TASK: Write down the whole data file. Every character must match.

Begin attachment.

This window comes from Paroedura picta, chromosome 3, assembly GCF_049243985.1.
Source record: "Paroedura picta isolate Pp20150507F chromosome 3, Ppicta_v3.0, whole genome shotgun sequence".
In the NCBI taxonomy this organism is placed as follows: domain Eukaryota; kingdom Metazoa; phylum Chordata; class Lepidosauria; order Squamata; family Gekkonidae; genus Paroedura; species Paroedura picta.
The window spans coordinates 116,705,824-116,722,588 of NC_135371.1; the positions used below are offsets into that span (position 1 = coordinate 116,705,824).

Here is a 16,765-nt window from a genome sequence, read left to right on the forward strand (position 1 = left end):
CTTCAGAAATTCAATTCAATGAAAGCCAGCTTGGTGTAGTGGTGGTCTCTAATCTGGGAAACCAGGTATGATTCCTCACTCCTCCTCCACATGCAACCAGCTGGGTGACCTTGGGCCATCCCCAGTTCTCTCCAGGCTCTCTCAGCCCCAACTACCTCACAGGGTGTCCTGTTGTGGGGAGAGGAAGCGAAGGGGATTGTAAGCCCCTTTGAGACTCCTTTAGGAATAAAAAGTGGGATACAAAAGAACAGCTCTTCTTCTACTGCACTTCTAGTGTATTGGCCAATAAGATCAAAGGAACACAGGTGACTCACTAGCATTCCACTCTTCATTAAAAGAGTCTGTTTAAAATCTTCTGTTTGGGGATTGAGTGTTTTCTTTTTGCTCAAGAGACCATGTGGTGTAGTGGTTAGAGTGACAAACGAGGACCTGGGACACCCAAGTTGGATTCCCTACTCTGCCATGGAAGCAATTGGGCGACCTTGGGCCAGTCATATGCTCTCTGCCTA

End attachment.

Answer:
This window comes from Paroedura picta, chromosome 3, assembly GCF_049243985.1.
Source record: "Paroedura picta isolate Pp20150507F chromosome 3, Ppicta_v3.0, whole genome shotgun sequence".
In the NCBI taxonomy this organism is placed as follows: domain Eukaryota; kingdom Metazoa; phylum Chordata; class Lepidosauria; order Squamata; family Gekkonidae; genus Paroedura; species Paroedura picta.
The window spans coordinates 116,705,824-116,722,588 of NC_135371.1; the positions used below are offsets into that span (position 1 = coordinate 116,705,824).

Here is a 16,765-nt window from a genome sequence, read left to right on the forward strand (position 1 = left end):
CTTCAGAAATTCAATTCAATGAAAGCCAGCTTGGTGTAGTGGTGGTCTCTAATCTGGGAAACCAGGTATGATTCCTCACTCCTCCTCCACATGCAACCAGCTGGGTGACCTTGGGCCATCCCCAGTTCTCTCCAGGCTCTCTCAGCCCCAACTACCTCACAGGGTGTCCTGTTGTGGGGAGAGGAAGCGAAGGGGATTGTAAGCCCCTTTGAGACTCCTTTAGGAATAAAAAGTGGGATACAAAAGAACAGCTCTTCTTCTACTGCACTTCTAGTGTATTGGCCAATAAGATCAAAGGAACACAGGTGACTCACTAGCATTCCACTCTTCATTAAAAGAGTCTGTTTAAAATCTTCTGTTTGGGGATTGAGTGTTTTCTTTTTGCTCAAGAGACCATGTGGTGTAGTGGTTAGAGTGACAAACGAGGACCTGGGACACCCAAGTTGGATTCCCTACTCTGCCATGGAAGCAATTGGGCGACCTTGGGCCAGTCATATGCTCTCTGCCTA